From Ohio History Central
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| image = [[File:Konieschquanoheel (Statue).jpg]]
| caption = The sculpture commemorates
Chief Konieschquanoheel of the Delaware natives, and is installed where the tribe established their camp after they were driven from the banks of the Susquehanna River in Pennsylvania. The site was chosen by city officials who believed it to be an important junction on the Portage Path, a Native American trail leading from Lake Erie to the Ohio River. The path, however, passed Barberton to the east, near Summit and Nesmith Lakes.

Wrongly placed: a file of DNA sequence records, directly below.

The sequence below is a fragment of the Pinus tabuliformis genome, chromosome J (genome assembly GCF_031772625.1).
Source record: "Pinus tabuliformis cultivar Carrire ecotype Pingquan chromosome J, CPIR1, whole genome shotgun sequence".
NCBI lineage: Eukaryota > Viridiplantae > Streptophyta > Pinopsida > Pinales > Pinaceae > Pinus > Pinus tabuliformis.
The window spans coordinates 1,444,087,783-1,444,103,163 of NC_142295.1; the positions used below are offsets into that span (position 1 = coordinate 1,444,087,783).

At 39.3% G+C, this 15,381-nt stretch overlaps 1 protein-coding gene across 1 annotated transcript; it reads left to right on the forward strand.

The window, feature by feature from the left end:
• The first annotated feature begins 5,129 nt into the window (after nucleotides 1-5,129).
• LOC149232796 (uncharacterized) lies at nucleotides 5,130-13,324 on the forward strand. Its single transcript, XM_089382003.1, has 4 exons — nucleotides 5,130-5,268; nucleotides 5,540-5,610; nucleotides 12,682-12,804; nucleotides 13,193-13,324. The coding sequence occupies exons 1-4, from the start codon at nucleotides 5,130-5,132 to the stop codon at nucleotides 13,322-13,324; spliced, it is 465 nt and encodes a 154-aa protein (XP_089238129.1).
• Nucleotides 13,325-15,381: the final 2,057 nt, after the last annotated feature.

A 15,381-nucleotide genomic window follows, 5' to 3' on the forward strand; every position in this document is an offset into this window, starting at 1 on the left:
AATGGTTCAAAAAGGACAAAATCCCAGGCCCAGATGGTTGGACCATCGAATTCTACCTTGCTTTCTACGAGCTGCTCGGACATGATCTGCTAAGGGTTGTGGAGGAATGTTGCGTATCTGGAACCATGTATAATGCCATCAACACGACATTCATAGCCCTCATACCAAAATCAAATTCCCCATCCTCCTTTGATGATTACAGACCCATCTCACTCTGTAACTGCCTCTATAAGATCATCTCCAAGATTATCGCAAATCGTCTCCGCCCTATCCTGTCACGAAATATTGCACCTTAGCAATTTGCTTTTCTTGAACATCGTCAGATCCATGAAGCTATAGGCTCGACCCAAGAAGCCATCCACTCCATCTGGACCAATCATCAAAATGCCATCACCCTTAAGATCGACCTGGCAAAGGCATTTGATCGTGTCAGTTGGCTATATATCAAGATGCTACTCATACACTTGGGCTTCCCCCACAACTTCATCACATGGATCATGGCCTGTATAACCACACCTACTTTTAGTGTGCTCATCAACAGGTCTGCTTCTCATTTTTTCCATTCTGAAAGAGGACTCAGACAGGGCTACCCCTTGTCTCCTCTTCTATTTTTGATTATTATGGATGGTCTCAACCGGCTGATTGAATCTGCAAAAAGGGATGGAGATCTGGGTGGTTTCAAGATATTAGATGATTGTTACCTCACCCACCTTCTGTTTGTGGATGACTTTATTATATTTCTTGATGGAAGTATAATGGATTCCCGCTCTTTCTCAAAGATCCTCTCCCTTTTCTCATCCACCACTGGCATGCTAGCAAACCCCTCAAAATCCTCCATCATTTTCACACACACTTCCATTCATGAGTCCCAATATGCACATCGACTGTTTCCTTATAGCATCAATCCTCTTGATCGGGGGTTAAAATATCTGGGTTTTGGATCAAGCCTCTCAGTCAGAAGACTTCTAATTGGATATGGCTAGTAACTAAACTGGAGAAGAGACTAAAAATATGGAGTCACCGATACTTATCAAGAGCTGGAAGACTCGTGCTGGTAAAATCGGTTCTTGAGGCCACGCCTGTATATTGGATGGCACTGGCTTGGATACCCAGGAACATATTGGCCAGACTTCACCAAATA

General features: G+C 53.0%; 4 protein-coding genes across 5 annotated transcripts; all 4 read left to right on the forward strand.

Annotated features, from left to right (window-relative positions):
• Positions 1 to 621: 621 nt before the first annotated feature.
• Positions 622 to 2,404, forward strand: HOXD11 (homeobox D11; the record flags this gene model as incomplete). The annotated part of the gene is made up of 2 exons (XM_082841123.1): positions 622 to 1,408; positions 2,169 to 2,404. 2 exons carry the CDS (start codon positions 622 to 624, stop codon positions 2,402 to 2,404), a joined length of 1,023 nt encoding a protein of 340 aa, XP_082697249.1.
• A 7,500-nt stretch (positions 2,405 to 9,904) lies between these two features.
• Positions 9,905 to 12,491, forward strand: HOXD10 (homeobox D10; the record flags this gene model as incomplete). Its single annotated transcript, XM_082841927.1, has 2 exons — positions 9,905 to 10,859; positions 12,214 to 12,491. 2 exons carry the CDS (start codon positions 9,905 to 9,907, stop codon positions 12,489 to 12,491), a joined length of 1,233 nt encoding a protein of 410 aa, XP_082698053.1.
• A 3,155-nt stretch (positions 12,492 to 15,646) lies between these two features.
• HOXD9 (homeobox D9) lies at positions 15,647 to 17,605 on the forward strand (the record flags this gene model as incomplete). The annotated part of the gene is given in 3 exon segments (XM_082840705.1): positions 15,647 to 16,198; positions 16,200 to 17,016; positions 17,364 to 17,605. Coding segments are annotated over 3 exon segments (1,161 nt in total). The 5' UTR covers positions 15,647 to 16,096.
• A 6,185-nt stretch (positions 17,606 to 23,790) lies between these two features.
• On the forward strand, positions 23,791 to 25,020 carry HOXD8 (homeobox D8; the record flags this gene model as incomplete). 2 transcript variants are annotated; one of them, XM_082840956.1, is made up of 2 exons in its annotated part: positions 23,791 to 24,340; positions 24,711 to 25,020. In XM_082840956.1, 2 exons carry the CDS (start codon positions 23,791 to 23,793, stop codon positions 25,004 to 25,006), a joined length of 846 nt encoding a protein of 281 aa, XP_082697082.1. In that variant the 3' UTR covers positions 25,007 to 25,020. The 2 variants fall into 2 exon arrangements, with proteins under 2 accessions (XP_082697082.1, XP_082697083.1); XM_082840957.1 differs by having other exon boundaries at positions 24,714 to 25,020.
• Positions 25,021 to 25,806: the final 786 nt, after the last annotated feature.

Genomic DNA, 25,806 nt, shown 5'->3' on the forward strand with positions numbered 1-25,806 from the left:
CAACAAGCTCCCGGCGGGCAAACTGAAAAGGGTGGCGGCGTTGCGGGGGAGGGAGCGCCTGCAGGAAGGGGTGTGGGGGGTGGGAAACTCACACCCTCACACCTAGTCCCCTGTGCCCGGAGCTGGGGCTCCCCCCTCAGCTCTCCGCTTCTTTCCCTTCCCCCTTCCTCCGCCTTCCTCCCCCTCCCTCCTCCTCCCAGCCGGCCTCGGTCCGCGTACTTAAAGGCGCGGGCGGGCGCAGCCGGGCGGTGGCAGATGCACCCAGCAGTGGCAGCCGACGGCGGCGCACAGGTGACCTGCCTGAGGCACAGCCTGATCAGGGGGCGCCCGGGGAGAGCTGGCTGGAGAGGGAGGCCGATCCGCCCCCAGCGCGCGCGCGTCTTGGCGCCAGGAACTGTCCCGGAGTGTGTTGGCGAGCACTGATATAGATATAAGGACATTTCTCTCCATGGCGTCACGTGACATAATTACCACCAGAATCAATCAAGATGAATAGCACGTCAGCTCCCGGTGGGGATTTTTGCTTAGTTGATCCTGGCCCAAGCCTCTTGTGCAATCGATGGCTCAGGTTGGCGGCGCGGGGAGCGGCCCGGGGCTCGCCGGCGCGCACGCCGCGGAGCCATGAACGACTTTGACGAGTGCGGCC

<p>Konieschquanoheel, also known by the English name "Captain Pipe" was a prominent Lenape (Delaware) leader during and after the American Revolution. Little is known of his early years. His Lenape name, Konieschquanoheel, means "maker of light." Konieschquanoheel's nickname among the Lenape was Hopocan, which translates to "tobacco pipe." By the time of the American Revolution, Konieschquanoheel had become a leader among his people. During the conflict, he first tried to remain neutral towards both the British and the Americans. He refused to take up arms against the Americans even after General Edward Hand killed his mother, brother, and a few of his children during a military campaign in 1778. The Lenape that Hand attacked were neutral. Later that same year, General Lachlan McIntosh, the American commander at Fort Pitt, requested permission from the Lenape to march through their territory in order to attack Fort Detroit. Konieschquanoheel and other Lenape leaders agreed, as long as the soldiers would build a fort to protect the Lenape form both the British and white settlers. McIntosh agreed and had Fort Laurens built near the Lenape villages in eastern Ohio. After constructing the fort, however, McIntosh demanded that the Ohio Country Lenape assist the Americans in capturing Fort Detroit. If the American Indians refused, McIntosh threatened them with extermination.